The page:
I’m happy to report that the rumors of us BizTalk developers’ demise have been greatly exaggerated. With the release of BizTalk Server 2013 back in April, Microsoft might have been hoping to lay to rest rumors of its premier integration platform’s imminent obsolescence. But, if my own experiences are any indication, there are still a lot of people operating under the assumption that BizTalk isn’t going to be around for long. So the first thing that needs to be said is that BizTalk Server will continue to be supported and updated by Microsoft for something like the next ten years.
Where Did the Rumors Come From?
Murmurs about BizTalk dropping out of the market began after a lag in what had been a relatively rapid development cycle. Up till the release of the 2010 version, Microsoft had been releasing updates every one or two years. As late as the start of 2012, though, there hadn’t even been an announcement about an upcoming new release yet. Then came Gartner’s Magic Quadrant Report for 2012, an edition of the highly respected review of competing technologies which cautioned that BizTalk, for all of its strengths as an integration tool, would only be supported by Microsoft for the next two years.
Fortunately, Aptera’s own Mark Gordon still has some friends at Microsoft, where he worked for thirteen years before joining our team. Kent Brown, who works on BizTalk planning and marketing for Microsoft, assures us that the official plan is to keep supporting and updating the platform into the foreseeable future. You can watch Kent’s presentation at TechEd 2013 to get an idea of what Microsoft has in mind for BizTalk in the coming years. And by all reports these plans will be reflected in Gartner’s upcoming new edition of its Magic Quadrant Report.
BizTalk and Azure
Another source of confusion regarding the future of BizTalk is that many observers have noted that the Microsoft IaaS (infrastructure as a service) offering Windows Azure has several capabilities that seem to overlap with some of the functions of BizTalk. This has led many to assume that as Azure continues to grow and develop it will encroach further and further into the domain of BizTalk, eventually taking it over completely.
One element of what Microsoft is calling its “Integration Stack” has been particularly good at sowing confusion. Since BizTalk is referred to as an Enterprise Service Bus, the fact that Azure offers a service of its own called Service Bus seems to suggest that one of these will eventually have to give way to the other. But, as Kent Brown explains in his TechEd presentation (around the six-minute mark), “Service Bus might have been better named Message Bus.” Service Bus channels messages to the proper recipients, while BizTalk adapts forms or messages of one type into whichever format is most easily consumable for various specified users. The tasks they perform may overlap in certain areas, but they both serve their own separate primary functions.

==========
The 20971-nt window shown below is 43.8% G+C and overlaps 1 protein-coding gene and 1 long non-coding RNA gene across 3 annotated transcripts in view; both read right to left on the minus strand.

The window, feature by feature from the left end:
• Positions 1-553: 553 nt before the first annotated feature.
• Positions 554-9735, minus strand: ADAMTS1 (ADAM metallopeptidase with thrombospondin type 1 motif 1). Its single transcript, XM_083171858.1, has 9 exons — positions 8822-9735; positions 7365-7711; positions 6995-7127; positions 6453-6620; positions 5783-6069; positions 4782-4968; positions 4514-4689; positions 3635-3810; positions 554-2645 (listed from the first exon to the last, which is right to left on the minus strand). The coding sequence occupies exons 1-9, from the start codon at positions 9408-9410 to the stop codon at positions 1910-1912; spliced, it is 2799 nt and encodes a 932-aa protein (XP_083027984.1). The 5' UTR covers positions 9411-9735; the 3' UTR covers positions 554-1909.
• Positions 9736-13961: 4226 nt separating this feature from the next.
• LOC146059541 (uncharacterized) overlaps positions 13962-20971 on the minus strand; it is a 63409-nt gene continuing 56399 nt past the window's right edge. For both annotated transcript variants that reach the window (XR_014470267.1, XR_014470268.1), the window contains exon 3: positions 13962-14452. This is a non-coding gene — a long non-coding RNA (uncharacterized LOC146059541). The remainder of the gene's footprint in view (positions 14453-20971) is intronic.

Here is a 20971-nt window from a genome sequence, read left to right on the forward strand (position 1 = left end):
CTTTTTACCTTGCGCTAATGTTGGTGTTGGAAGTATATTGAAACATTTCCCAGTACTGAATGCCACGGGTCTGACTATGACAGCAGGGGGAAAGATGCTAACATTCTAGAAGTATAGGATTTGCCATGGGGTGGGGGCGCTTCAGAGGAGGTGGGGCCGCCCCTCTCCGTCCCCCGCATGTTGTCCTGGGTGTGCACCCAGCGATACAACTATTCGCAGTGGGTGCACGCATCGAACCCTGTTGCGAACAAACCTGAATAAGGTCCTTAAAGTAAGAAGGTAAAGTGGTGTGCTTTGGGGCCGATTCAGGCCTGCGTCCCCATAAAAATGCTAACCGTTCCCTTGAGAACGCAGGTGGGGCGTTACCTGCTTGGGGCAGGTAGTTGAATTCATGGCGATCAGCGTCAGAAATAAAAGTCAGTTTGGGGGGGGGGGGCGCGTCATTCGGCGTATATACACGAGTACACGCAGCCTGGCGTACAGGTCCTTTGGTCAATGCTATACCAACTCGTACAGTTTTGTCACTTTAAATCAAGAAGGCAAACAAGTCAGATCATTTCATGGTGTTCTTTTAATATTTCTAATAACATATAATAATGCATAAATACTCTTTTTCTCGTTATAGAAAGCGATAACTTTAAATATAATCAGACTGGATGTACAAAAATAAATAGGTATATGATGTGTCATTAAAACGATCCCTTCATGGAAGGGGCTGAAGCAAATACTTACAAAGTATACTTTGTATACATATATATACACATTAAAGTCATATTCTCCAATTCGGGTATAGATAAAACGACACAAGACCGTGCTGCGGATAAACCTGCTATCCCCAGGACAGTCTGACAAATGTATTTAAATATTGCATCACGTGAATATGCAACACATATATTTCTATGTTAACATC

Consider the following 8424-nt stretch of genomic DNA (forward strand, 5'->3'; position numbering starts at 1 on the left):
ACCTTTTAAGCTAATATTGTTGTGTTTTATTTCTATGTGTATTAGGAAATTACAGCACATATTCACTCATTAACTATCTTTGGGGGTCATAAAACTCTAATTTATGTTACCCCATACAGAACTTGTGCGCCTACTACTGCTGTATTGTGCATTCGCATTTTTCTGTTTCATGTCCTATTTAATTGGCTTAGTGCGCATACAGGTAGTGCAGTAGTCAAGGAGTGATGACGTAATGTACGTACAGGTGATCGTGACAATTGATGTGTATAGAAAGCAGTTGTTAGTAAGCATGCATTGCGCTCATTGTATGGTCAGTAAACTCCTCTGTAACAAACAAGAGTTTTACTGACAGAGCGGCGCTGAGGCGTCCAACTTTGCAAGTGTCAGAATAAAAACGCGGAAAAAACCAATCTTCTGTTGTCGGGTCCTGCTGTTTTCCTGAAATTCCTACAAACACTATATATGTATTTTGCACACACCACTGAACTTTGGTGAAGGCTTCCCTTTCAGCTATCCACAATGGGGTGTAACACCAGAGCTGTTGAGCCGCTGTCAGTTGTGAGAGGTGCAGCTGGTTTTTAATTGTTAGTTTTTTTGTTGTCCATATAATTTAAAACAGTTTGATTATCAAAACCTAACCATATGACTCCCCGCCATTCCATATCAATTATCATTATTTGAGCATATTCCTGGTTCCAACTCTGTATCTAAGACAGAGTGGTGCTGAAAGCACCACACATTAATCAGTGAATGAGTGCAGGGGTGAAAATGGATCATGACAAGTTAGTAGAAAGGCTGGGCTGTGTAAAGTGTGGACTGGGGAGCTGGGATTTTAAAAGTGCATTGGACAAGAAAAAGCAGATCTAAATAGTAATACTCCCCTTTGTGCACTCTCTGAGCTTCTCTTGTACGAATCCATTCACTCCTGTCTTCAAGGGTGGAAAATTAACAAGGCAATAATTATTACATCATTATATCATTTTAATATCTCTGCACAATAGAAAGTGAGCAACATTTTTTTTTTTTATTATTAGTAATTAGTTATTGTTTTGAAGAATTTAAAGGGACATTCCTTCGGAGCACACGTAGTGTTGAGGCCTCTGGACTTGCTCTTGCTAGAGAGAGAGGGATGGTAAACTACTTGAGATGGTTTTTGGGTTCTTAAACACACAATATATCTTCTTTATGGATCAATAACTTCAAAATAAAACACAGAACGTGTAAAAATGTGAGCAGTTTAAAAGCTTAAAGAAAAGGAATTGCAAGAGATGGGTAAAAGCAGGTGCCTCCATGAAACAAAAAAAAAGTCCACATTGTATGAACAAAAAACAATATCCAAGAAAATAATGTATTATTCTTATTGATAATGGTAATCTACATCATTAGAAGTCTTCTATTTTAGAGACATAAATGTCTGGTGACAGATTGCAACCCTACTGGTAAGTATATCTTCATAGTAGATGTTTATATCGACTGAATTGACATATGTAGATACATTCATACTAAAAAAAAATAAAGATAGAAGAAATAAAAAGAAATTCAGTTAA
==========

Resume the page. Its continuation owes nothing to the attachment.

BizTalk in the Cloud
The main takeaway is that Microsoft is committed to investing in BizTalk for the foreseeable future. There are, however, probably going to be some interesting changes and developments in the coming years. Cloud services like Azure may seem like they would supersede integration platforms like BizTalk, but what’s happening instead is that BizTalk is itself being integrated into Microsoft’s IaaS and PaaS offerings. You can already build a BizTalk solution into on-prem servers, and you can even host many of its functions in the cloud with a hybrid set-up. Over the coming years, businesses will be able to benefit from the increasing freedom to choose whatever combination of services and hosting environments they need.
So if you’re a BizTalk developer—don’t worry because our jobs are secure (for at least as long as other developers’ jobs are anyway). If you’re a business owner or part of an IT staff and you think BizTalk may address some of your business challenges but are hesitating to implement it because of the rumors that it’s going offline, you too can rest assured that Microsoft will continue to support and update the platform plenty long enough to make the investment worth your while.
If you have any further questions about BizTalk or the various hosting options for it, we’d love to hear from you.
Richard Spice is the Senior Integration Engineer for Aptera. Over the course of his more than six years of experience in IT, 5 of which have been with Aptera, Richard has earned multiple Microsoft Certifications, and specializes in integration solutions with a focus on BizTalk. He is also proficient with SSIS and .NET. When he’s not building integration solutions for businesses, he enjoys spending time with his family and playing both computer and board games.